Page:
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This Day in History:
Italian Contributions in the Month of January

January was named for the Roman God, Janus. He reined over the Gates of Heaven, which Christians later assigned to St. Peter.  It was the beginning of everything in the Roman world.  He was the god of all exits and entrances. Hence all gates and doors were regarded as holy. In this, there is more than mythology: We see here a deep insight into the nature of Time, for between the has-been and the yet-to-come is the winking present that alone is perceived reality. The Hindu world pictured this as Shiva's third eye which transforms all to naught, as does every fleeting instant in the incessant stream of time. Christ is sometimes described as pater futuri seaculi: Father of Ages unborn.

In most traditions, as at one time among the ancient Romans too, the year began with the onset of spring. It was March, the month of sowing, which was the first of the months, making - as their names still remind us - the months from September to December seventh (septem: seven) to the tenth (decem: ten) months. Though this is the time of the year when the earth is at its perihelion (closest to the sun in its elliptical orbit), 1 January has no observed astronomical significance such as a solstice.  The little Temple for Janus that Claudius Duilus is said to have erected in 260 BCE in the Forum Olitorium is buried in antiquity, alive only in the obscure pages of history, but his name is here to stay in the calendars of many peoples.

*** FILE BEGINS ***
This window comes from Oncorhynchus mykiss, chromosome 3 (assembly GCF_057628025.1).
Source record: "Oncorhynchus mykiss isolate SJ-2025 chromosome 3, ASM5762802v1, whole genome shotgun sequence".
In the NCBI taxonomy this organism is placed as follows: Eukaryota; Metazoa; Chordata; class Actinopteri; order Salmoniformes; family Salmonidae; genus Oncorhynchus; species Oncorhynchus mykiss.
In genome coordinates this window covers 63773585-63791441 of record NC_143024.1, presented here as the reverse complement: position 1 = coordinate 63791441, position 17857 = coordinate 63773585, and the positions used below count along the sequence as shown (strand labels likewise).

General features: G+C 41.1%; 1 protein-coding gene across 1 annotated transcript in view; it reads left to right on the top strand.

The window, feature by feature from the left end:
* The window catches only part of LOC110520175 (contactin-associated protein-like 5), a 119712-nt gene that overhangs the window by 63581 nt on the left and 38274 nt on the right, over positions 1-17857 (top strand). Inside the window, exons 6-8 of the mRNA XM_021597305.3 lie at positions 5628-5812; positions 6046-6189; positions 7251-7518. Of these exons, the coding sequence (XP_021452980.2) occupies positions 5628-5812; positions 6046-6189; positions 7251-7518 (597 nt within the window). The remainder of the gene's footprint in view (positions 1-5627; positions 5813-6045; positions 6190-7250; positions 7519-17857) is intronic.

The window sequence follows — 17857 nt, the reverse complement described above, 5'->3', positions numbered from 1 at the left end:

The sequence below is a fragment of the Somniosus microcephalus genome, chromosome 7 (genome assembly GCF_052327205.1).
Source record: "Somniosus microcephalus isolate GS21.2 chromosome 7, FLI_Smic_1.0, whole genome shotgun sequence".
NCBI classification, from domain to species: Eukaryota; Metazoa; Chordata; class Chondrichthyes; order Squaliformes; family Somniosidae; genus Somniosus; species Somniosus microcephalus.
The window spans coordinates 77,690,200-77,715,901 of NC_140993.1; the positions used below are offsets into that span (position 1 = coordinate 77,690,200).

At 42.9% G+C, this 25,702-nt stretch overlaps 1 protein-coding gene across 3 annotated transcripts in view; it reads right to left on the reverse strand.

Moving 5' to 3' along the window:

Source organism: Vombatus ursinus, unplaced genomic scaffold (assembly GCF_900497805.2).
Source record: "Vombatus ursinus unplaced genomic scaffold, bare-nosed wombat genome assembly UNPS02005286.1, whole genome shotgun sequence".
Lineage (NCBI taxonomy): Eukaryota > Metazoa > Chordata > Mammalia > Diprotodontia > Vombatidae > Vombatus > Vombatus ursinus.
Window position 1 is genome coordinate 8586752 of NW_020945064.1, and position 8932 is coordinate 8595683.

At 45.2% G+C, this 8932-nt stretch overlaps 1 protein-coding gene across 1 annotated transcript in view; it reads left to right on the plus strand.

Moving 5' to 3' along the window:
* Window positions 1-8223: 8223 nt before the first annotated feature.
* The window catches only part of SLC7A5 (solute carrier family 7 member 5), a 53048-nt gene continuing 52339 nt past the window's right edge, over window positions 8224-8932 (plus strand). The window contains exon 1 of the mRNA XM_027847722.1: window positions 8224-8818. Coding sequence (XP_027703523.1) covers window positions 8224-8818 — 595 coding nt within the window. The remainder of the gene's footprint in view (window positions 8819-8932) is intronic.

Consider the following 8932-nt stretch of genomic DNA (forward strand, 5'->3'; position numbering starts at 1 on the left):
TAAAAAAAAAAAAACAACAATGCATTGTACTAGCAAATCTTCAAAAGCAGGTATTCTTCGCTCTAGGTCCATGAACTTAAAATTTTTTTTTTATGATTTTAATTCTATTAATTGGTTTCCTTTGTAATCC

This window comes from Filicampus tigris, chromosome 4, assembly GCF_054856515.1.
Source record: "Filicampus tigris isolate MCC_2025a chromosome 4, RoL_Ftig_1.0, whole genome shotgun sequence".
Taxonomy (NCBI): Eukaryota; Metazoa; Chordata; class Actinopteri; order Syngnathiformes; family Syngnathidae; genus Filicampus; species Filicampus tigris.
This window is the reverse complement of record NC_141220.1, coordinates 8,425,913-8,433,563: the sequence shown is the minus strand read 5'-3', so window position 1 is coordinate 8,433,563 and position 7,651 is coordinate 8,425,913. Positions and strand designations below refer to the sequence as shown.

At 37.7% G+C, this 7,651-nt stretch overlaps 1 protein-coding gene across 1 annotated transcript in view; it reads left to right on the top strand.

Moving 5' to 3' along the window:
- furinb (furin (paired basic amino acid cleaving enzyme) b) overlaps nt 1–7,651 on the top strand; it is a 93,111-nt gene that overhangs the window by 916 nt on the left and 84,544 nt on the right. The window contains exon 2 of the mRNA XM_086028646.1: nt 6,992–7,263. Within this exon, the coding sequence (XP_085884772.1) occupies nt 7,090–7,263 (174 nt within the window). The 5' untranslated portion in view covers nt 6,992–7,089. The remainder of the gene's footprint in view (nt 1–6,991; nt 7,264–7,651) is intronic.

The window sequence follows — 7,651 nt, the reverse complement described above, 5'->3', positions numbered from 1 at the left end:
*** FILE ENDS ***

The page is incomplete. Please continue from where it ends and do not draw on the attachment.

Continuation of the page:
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Much of the information found here was compiled from...


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